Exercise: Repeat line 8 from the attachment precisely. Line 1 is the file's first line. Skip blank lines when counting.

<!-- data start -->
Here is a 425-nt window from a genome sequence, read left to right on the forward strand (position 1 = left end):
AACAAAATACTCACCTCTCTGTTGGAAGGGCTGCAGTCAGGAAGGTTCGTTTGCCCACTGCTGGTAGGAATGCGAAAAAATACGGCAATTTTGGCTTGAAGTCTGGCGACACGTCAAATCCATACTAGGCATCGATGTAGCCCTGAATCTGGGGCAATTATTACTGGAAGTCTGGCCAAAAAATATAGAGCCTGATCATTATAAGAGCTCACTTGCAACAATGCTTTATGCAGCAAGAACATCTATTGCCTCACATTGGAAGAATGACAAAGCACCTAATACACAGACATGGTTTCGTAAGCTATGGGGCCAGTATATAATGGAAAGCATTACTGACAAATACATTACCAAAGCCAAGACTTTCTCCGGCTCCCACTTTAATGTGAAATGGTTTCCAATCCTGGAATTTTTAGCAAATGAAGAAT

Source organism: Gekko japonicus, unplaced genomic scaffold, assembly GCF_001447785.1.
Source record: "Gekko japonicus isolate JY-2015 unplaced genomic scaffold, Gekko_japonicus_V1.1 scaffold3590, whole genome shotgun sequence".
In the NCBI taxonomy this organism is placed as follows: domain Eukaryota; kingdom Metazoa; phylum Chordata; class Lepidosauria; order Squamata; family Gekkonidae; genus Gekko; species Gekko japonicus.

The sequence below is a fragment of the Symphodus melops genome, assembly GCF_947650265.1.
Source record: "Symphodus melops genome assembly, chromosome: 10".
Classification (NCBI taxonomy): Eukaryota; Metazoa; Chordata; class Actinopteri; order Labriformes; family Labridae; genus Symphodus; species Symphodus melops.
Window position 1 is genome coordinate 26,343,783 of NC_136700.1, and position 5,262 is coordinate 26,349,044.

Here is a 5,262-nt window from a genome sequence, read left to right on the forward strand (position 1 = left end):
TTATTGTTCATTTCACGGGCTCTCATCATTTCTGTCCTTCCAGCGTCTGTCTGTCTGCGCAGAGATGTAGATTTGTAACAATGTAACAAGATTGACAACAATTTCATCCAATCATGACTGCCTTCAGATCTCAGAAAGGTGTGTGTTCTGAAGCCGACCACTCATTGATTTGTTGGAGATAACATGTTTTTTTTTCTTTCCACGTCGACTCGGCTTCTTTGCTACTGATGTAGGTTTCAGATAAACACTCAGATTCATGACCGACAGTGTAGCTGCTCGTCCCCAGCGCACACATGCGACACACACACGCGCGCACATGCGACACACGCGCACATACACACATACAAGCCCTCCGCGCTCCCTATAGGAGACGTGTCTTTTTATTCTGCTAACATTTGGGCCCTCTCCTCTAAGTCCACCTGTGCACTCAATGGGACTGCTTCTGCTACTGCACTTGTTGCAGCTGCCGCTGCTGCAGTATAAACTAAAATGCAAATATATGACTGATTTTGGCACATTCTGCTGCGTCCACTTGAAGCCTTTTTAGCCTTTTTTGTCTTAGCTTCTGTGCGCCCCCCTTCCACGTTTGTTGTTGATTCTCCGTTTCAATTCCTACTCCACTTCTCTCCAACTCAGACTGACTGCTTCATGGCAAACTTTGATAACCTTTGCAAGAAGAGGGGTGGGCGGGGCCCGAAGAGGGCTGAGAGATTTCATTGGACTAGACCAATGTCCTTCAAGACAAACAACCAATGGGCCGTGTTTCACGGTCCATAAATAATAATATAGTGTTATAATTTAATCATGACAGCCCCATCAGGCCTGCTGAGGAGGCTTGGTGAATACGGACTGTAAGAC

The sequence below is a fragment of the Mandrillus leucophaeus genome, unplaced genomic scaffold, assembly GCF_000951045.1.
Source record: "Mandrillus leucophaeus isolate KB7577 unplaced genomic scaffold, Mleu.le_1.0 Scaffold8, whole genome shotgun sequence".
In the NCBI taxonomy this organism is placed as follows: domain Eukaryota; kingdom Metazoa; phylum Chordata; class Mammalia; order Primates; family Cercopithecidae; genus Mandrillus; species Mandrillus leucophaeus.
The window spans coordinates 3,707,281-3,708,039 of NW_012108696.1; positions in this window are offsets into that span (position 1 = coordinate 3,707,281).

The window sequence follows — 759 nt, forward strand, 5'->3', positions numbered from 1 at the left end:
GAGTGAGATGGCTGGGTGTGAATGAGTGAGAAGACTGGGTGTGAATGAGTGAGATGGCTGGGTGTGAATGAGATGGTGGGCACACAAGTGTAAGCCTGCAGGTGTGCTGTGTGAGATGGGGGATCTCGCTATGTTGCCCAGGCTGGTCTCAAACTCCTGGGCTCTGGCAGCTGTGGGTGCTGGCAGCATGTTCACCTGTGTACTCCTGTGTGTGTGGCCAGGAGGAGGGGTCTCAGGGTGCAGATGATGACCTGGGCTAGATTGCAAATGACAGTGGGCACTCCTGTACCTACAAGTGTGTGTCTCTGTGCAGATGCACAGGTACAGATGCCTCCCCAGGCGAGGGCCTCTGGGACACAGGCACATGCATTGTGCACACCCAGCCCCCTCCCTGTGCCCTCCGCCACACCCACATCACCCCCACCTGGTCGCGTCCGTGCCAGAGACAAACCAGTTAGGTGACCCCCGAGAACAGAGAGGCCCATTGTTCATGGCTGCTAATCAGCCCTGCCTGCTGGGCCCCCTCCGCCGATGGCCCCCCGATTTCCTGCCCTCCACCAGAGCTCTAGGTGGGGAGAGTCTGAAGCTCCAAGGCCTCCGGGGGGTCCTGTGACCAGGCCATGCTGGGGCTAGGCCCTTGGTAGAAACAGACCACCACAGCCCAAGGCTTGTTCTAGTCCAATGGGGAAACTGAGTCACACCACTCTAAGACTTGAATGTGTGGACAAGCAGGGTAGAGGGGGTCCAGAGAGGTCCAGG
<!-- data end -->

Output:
Classification (NCBI taxonomy): Eukaryota; Metazoa; Chordata; class Actinopteri; order Labriformes; family Labridae; genus Symphodus; species Symphodus melops.